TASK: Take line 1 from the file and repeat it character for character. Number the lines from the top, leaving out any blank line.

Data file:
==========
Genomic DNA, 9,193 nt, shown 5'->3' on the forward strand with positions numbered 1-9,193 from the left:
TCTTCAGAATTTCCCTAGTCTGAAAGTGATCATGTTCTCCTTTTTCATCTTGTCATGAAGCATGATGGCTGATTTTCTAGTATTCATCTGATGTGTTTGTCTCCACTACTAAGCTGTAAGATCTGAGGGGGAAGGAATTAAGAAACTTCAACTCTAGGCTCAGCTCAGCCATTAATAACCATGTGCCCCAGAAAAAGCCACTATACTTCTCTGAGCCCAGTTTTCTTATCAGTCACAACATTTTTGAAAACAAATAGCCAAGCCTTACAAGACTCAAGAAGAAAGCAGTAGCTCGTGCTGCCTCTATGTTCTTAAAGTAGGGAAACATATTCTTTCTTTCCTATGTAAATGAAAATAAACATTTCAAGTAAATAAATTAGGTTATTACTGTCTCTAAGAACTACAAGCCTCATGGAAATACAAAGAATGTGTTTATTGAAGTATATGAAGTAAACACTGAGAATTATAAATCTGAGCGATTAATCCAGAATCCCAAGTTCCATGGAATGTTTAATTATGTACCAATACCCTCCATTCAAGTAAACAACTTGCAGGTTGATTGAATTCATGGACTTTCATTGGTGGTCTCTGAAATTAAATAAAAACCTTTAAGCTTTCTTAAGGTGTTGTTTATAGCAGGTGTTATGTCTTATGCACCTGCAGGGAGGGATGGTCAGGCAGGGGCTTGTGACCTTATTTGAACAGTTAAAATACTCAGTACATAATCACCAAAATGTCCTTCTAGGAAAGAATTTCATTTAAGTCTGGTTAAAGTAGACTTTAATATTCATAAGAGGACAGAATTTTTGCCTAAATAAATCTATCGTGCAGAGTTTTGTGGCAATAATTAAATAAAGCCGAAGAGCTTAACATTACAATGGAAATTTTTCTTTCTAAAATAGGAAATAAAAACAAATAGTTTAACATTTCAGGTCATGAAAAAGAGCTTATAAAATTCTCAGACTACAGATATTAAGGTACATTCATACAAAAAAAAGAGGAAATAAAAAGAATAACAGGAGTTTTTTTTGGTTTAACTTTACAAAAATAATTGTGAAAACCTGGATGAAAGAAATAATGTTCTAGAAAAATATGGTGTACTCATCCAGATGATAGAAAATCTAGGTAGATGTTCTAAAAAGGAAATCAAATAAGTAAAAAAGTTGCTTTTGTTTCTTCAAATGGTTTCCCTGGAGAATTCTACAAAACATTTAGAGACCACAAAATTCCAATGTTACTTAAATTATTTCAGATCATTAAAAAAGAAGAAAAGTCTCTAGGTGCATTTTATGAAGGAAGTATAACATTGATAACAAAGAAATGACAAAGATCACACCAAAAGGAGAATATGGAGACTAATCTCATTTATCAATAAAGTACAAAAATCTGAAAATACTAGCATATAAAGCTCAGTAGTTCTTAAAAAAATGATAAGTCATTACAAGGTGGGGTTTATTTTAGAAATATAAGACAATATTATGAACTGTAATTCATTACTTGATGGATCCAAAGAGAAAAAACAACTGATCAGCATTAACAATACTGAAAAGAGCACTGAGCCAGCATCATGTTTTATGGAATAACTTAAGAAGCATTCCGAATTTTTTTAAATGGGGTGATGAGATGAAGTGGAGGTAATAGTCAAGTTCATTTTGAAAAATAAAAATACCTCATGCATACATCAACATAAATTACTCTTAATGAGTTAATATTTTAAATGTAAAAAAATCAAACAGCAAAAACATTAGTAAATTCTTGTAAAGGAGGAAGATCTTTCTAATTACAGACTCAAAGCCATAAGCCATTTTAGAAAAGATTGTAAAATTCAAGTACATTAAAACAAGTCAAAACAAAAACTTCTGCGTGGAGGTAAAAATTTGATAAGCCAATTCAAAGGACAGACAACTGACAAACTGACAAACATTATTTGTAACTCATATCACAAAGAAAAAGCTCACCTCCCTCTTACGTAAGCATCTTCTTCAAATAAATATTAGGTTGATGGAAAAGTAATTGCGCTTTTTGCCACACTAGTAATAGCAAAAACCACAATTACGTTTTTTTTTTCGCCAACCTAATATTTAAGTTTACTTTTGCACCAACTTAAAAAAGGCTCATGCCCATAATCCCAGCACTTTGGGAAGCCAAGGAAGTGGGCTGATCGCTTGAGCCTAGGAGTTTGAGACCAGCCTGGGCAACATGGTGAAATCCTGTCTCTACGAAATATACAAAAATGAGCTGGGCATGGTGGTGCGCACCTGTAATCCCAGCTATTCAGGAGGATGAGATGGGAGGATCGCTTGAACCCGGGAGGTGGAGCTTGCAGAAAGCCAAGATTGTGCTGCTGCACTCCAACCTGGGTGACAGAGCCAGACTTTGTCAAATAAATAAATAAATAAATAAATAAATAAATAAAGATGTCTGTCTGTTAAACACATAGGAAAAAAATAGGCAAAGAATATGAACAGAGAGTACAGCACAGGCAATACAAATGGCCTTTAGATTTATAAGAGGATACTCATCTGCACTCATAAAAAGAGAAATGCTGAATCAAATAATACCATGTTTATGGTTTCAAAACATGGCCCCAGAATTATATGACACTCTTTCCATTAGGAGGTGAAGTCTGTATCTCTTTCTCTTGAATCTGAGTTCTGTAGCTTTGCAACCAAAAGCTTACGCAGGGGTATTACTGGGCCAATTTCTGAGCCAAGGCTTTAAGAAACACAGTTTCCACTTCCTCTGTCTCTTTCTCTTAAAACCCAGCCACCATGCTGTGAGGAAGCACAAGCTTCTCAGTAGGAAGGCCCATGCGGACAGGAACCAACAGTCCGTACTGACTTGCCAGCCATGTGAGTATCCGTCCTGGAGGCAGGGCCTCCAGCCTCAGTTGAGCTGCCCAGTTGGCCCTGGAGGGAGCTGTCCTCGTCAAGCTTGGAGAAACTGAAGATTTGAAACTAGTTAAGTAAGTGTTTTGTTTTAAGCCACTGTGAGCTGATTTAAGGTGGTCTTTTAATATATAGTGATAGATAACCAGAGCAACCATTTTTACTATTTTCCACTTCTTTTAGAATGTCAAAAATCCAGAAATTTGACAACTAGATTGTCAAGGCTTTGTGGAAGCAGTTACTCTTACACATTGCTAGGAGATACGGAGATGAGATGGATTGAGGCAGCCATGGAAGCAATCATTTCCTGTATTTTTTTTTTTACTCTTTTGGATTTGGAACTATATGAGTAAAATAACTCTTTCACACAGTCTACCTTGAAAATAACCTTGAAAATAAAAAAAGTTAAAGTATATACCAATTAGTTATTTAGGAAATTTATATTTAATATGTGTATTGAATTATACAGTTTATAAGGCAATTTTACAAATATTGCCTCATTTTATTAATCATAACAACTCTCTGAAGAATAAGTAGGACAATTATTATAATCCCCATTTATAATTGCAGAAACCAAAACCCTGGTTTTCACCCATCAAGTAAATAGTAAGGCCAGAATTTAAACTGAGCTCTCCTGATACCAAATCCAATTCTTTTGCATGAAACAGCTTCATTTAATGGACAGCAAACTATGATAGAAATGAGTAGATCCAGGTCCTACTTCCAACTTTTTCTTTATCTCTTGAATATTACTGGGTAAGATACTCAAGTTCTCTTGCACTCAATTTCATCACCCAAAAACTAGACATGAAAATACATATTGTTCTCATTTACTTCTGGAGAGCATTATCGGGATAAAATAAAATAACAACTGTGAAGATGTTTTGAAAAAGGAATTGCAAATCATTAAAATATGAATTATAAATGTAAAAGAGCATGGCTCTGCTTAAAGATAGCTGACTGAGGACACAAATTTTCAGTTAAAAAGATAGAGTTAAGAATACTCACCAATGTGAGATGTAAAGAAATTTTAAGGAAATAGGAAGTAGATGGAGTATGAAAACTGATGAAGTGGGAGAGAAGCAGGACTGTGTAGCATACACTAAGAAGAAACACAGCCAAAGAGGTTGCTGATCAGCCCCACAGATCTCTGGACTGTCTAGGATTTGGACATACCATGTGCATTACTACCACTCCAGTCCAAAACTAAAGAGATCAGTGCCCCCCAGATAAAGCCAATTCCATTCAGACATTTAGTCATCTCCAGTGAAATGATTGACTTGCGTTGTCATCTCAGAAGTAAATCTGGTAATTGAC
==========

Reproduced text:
Genomic DNA, 9,193 nt, shown 5'->3' on the forward strand with positions numbered 1-9,193 from the left: